You are here

Two Studies Demonstrate Efficacy of Posaconazole in Preventing Aspergillus, Candida Fungal Infection

KENILWORTH, N.J., Jan. 25 /PRNewswire-FirstCall/ -- Two landmark clinical studies demonstrating the efficacy of NOXAFIL® (posaconazole) Oral Suspension in the prevention (prophylaxis) of life-threatening invasive fungal infections (IFIs) caused by Aspergillus and Candida in high-risk patients were published today in The New England Journal of Medicine,(1,2) reported Schering-Plough Corporation (NYSE: SGP - News). High-risk patients who develop IFIs have a mortality rate ranging from 50-90 percent.(3) In both these studies, NOXAFIL was significantly more effective in preventing invasive aspergillosis and reducing deaths related to invasive fungal infections, and, in one study, reducing overall mortality, versus the combined comparator drugs.

NOXAFIL is the first and only antifungal agent approved for the prevention of IFIs caused by Aspergillus.

"Prophylaxis is a commonly used therapeutic strategy, because the diagnosis of fungal infection is often delayed or difficult to establish with certainty, and a delay in antifungal treatment increases mortality," said Oliver Cornely, M.D., assistant professor, 1st Department for Internal Medicine, University of Cologne, Germany, and lead author of one of the published studies. "With posaconazole, we now can help prevent infections caused by the two most common pathogens, Aspergillus and Candida, before they occur."

More than 1,200 patients were enrolled in the studies, which demonstrated substantially fewer breakthrough Aspergillus infections with NOXAFIL prophylaxis versus the combined comparator drugs (fluconazole, itraconazole) in high-risk patients. These patients included hematopoietic stem cell transplant (HSCT) recipients with graft-versus-host disease (GVHD) or those with hematologic malignancies such as acute myelogenous leukemia (AML) or myelodysplastic syndromes (MDS) with prolonged neutropenia from chemotherapy. In high-risk neutropenic patients, NOXAFIL prophylaxis was associated with decreased all-cause mortality versus the combined comparator drugs. In these studies, NOXAFIL demonstrated an adverse event profile comparable to fluconazole.

"There is an urgent need worldwide for establishing a standard of care for preventing life-threatening fungal infections in high-risk patients. Due to an expanding patient population, these infections are being seen more frequently and are a leading cause of death in these seriously ill patients," said Andrew J. Ullmann, M.D., attending physician for infectious diseases and hematology/oncology, 3rd Medical Department of the University Hospital of the Johannes Gutenberg University, Mainz, Germany, and lead author of one of the published studies. "These studies demonstrate that posaconazole prophylaxis provides effective, well-tolerated, preventive therapy, allowing physicians to focus on treating their patient's underlying disease."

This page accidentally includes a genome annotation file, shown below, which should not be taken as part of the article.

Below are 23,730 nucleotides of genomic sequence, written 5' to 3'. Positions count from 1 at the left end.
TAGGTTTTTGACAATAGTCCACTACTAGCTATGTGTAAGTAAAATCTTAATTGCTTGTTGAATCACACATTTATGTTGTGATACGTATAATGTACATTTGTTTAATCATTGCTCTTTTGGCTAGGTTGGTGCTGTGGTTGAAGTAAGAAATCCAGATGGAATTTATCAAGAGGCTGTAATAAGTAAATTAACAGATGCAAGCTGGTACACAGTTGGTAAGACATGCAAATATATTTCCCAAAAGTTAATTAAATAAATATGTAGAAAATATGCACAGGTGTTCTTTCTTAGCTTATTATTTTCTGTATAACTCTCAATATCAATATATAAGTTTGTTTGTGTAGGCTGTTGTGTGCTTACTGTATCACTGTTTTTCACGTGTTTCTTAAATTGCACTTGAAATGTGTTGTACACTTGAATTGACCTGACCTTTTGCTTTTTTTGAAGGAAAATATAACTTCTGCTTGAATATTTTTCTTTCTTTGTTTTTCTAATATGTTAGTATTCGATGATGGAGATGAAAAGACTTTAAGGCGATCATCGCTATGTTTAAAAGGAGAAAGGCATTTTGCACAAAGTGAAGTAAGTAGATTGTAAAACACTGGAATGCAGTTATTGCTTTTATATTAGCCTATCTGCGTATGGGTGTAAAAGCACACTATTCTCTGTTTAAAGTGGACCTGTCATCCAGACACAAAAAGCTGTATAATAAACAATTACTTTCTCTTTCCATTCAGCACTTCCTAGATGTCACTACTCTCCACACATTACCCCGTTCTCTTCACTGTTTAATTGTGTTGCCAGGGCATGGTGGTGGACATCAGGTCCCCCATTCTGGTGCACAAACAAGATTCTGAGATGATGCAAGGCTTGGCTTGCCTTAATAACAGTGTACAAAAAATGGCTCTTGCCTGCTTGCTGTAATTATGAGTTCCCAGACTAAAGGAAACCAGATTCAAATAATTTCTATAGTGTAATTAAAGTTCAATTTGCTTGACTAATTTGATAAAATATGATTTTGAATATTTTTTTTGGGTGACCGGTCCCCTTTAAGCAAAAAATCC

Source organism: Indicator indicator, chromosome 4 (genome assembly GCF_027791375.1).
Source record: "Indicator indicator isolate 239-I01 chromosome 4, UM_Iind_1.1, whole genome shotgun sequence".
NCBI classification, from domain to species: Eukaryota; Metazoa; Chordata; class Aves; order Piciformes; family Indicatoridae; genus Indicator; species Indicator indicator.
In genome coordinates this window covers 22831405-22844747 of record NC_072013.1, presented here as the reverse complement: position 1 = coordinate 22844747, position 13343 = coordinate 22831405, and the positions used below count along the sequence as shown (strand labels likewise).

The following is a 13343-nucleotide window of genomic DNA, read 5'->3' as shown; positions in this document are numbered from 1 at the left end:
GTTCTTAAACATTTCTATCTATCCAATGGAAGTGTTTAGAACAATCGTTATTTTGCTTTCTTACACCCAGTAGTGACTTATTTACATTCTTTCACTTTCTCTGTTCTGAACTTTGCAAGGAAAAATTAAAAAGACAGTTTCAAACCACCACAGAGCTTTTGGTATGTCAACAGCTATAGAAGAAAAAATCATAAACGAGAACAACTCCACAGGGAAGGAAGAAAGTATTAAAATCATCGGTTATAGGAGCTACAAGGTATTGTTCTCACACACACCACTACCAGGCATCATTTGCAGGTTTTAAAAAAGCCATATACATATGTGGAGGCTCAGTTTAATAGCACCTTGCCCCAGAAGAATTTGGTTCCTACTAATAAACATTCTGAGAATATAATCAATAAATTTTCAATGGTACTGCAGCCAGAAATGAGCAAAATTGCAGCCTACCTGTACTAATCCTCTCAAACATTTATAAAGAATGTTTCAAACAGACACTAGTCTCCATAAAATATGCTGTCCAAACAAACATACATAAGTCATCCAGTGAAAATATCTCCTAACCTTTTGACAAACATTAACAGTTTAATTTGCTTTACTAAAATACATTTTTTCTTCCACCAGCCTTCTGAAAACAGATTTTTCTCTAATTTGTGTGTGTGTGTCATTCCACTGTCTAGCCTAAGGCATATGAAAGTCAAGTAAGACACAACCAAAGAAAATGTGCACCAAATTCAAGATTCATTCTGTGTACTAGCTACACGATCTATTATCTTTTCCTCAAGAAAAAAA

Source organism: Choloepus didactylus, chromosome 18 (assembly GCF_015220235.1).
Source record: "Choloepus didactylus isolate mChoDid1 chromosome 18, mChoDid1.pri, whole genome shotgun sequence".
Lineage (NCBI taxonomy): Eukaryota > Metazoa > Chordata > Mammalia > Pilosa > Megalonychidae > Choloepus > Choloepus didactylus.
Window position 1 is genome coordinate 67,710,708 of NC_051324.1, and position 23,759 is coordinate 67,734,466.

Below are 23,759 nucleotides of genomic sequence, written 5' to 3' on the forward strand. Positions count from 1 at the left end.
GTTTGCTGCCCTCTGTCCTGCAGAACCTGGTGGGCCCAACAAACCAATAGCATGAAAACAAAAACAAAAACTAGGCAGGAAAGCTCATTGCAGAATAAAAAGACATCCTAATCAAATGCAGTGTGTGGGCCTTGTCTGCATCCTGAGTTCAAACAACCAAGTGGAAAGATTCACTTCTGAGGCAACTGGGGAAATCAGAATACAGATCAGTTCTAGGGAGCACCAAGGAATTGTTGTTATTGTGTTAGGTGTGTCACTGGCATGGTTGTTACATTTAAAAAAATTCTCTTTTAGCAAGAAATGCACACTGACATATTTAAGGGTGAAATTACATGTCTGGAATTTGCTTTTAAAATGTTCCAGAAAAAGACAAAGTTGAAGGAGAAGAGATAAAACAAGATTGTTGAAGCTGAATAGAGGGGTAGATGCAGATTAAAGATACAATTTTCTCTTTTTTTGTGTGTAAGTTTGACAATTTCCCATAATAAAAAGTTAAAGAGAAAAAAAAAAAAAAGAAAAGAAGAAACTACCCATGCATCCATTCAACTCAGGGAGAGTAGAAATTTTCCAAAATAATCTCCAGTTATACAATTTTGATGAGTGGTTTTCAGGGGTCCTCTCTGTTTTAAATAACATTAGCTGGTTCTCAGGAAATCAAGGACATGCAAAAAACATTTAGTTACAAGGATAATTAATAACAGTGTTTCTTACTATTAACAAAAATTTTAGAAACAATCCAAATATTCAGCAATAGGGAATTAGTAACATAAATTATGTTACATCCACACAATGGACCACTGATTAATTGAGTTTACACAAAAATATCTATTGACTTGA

About the Published Studies
Posaconazole vs. Fluconazole or Itraconazole Prophylaxis in Patients with Neutropenia (Cornely et al.): This randomized, multicenter, open-label study compared NOXAFIL Oral Suspension 200 mg three times daily (n=304) to fluconazole oral suspension 400 mg once daily (n=240) or itraconazole oral solution 200 mg twice daily (n=58) as prophylaxis against IFIs in neutropenic patients who were receiving cytotoxic chemotherapy for AML or MDS. In this study, NOXAFIL versus fluconazole/itraconazole demonstrated a reduction in proven and probable IFIs, the primary study endpoint (2 percent vs. 8 percent); significantly fewer breakthrough Aspergillus infections (1 percent vs. 7 percent); and improved overall survival.

Posaconazole or Fluconazole for Prophylaxis in Severe Graft-versus-Host Disease (Ullmann et al.): This randomized, multicenter, double-blind study compared NOXAFIL Oral Suspension 200 mg three times daily (n=301) to fluconazole capsules 400 mg once daily (n=299) as prophylaxis against IFIs in allogeneic hematopoietic stem cell transplant (HSCT) recipients with graft- versus-host disease (GVHD). At the end of the fixed 112-day treatment period, NOXAFIL versus fluconazole demonstrated a reduction in proven/probable IFIs, the primary study endpoint (5 percent vs. 9 percent); a significant reduction in breakthrough Aspergillus infections (2 percent vs. 7 percent); and decreased IFI-related mortality.

About NOXAFIL
NOXAFIL received marketing approval for prophylaxis in the United States and European Union (EU) in 2006, based primarily on the results of these two studies. NOXAFIL also was approved in the United States and EU in 2006 for the treatment of oropharyngeal candidiasis (OPC), a fungal infection of the mouth and throat, and in the EU in 2005 and Australia in 2006 for the treatment of certain IFIs in adult patients with disease that is refractory to or in patients who are intolerant of certain commonly used antifungal agents. NOXAFIL is a novel triazole antifungal agent discovered and developed by Schering-Plough Research Institute.

Source: Schering-Plough Corporation

Recent Headlines

Despite older, sicker patients, mortality rate fell by a third in 10 years
Study finds fewer than half of trials followed the law
WHO to meet tomorrow to decide on international public heath emergency declaration
Study of posted prices finds wild variations and missing data
Potential contamination could lead to supply chain disruptions
Declining lung cancer mortality helped fuel the progress
Kinase inhibitor targets tumors with a PDGFRA exon 18 mutation
Delayed surgery reduces benefits; premature surgery raises risks
Mortality nearly doubled when patients stopped using their drugs